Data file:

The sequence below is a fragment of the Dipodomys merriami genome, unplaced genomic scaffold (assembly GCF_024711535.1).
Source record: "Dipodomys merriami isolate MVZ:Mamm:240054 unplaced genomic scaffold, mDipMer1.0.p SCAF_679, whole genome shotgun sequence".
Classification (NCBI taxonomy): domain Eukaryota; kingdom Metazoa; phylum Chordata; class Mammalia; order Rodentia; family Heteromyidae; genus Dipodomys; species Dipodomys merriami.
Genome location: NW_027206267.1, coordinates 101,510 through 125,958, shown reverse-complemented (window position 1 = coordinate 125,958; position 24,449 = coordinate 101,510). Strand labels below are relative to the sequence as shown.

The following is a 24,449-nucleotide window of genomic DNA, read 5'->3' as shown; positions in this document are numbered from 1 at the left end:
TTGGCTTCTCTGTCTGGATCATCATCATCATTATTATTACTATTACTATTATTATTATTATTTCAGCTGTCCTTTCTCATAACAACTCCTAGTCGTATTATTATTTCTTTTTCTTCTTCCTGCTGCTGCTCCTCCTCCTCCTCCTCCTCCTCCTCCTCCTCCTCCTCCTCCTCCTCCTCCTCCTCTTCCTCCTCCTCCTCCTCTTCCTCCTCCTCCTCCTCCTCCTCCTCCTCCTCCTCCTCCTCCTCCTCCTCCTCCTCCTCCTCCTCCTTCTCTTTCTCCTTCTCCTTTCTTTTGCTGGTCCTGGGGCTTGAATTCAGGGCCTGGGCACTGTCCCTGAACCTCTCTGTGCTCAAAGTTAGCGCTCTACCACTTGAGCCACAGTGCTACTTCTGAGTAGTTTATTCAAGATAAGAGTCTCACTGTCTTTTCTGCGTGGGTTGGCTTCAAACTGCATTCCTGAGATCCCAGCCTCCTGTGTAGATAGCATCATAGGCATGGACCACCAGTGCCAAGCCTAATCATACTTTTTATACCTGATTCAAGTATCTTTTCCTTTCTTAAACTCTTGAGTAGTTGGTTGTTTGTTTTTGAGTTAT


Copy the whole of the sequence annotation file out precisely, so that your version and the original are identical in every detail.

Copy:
The sequence below is a fragment of the Dipodomys merriami genome, unplaced genomic scaffold (assembly GCF_024711535.1).
Source record: "Dipodomys merriami isolate MVZ:Mamm:240054 unplaced genomic scaffold, mDipMer1.0.p SCAF_679, whole genome shotgun sequence".
Classification (NCBI taxonomy): domain Eukaryota; kingdom Metazoa; phylum Chordata; class Mammalia; order Rodentia; family Heteromyidae; genus Dipodomys; species Dipodomys merriami.
Genome location: NW_027206267.1, coordinates 101,510 through 125,958, shown reverse-complemented (window position 1 = coordinate 125,958; position 24,449 = coordinate 101,510). Strand labels below are relative to the sequence as shown.

The following is a 24,449-nucleotide window of genomic DNA, read 5'->3' as shown; positions in this document are numbered from 1 at the left end:
TTGGCTTCTCTGTCTGGATCATCATCATCATTATTATTACTATTACTATTATTATTATTATTTCAGCTGTCCTTTCTCATAACAACTCCTAGTCGTATTATTATTTCTTTTTCTTCTTCCTGCTGCTGCTCCTCCTCCTCCTCCTCCTCCTCCTCCTCCTCCTCCTCCTCCTCCTCCTCCTCCTCTTCCTCCTCCTCCTCCTCTTCCTCCTCCTCCTCCTCCTCCTCCTCCTCCTCCTCCTCCTCCTCCTCCTCCTCCTCCTCCTCCTCCTTCTCTTTCTCCTTCTCCTTTCTTTTGCTGGTCCTGGGGCTTGAATTCAGGGCCTGGGCACTGTCCCTGAACCTCTCTGTGCTCAAAGTTAGCGCTCTACCACTTGAGCCACAGTGCTACTTCTGAGTAGTTTATTCAAGATAAGAGTCTCACTGTCTTTTCTGCGTGGGTTGGCTTCAAACTGCATTCCTGAGATCCCAGCCTCCTGTGTAGATAGCATCATAGGCATGGACCACCAGTGCCAAGCCTAATCATACTTTTTATACCTGATTCAAGTATCTTTTCCTTTCTTAAACTCTTGAGTAGTTGGTTGTTTGTTTTTGAGTTAT